May 3, 2012
President Barack Obama
1600 Pennsylvania Avenue NW
Washington, DC 20500
Dear Mr. President,
My name is Jess Wilson. I have the honor of meeting with your friend and advisor, Mike Strautmanis today. Mike and I share a bond that I wish were far more unique than it is—we are both parents of autistic children. I have asked Mike to pass this letter on to you.
Yesterday I visited the Smithsonian Institute’s Museum of American History with my husband and my two daughters—Katie , who is eleven and Brooke, who is nine and has autism.
I was moved to tears by a live exhibition that we saw there. A young woman played the role of a civil rights activist who took part in the Greensboro sit-in so many years ago. Since you have daughters of your own, I know that you won’t be surprised when I tell you that Katie rolled her eyes at me as she saw my tears begin to flow. But I couldn’t help it. Standing there listening to this young woman sing, “I’m gonna get my civil rights someday” was simply too much for this mother of an autistic child to bear.
You see, Sir, I fight every day for my little girl to be able to sit at that proverbial counter. I fight every day for the services that she and others like her so desperately need—not just to exist in this world but to fully participate in it.
I fight for a world that will no longer dismiss people like her as no more than a litany of challenges but will instead delve deep enough to know her, to value her, to celebrate her and to help her to find a way to contribute to it in return. Because, Sir, she has so very much to contribute.
I cried listening to that young woman sing because her words fortified my belief that the world that I seek is possible. Because our world—the world in which you are our President—is so dramatically different from the one in which those students made their brave stand for equality; so too the world before us can be radically different for my daughter than the one she inhabits today.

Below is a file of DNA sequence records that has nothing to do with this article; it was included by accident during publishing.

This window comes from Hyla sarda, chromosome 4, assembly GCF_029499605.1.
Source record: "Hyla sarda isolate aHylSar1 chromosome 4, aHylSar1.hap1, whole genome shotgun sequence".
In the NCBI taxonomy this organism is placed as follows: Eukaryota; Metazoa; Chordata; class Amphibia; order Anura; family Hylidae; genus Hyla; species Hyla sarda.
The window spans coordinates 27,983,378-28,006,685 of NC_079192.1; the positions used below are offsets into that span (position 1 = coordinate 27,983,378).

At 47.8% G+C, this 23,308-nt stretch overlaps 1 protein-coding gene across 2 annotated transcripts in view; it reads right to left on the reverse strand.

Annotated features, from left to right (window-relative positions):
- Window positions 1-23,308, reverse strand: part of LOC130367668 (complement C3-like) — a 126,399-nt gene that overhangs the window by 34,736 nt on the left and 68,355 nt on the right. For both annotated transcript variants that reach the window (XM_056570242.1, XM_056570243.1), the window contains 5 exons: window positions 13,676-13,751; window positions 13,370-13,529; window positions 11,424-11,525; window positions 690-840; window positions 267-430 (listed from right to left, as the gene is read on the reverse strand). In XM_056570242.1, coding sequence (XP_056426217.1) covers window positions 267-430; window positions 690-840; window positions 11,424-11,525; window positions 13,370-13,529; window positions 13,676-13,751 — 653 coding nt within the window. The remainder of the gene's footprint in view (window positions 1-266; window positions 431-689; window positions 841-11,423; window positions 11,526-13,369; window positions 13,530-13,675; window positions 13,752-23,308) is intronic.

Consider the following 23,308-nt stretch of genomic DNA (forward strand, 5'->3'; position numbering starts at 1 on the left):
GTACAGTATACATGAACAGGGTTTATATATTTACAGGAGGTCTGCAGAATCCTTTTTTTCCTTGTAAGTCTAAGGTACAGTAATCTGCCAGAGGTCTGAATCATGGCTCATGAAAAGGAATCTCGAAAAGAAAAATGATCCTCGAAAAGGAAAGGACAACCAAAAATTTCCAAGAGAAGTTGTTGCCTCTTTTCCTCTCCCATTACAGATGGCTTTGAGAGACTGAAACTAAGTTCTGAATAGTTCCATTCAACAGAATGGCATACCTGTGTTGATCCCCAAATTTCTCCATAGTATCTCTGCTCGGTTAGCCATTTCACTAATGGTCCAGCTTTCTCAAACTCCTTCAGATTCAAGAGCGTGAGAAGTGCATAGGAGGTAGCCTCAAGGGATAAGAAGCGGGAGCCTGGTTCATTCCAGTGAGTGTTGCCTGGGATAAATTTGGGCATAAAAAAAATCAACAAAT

I believe in this nation.
I believe in an America whose people are not divided by the illusion of political difference, but who are instead united by their desire to make this world a better place for our children.
I believe in an America that is not torn apart by religious difference but instead thrives on its insistence that respect for that very difference is exactly what makes us who we are.
I believe in an America where every single human being is not just tolerated but valued, supported and celebrated.
I believe in an America in which we collectively treat every child as if they were our own. Because they ARE our own.
I believe in an America whose children grow up knowing that they have the ability to contribute to her success and to reap the rewards of that contribution—regardless of the color of their skin, the city in which they live or the intrinsic challenges that they may face.
I believe in an America whose people come together to support the 1 in 88 individuals who, like my daughter, has autism because they see that it is simply unconscionable not to.
I believe in the creative will of our people to find innovative ways to unlock the potential of those with autism and other developmental disabilities. I believe in the tenacity of those individuals themselves along with the legion of parents and doctors and scientists and educators and therapists who support them. I believe in our business leaders and our Main Street entrepreneurs. I believe that together we can create partnerships that will change the way we view disability and potential.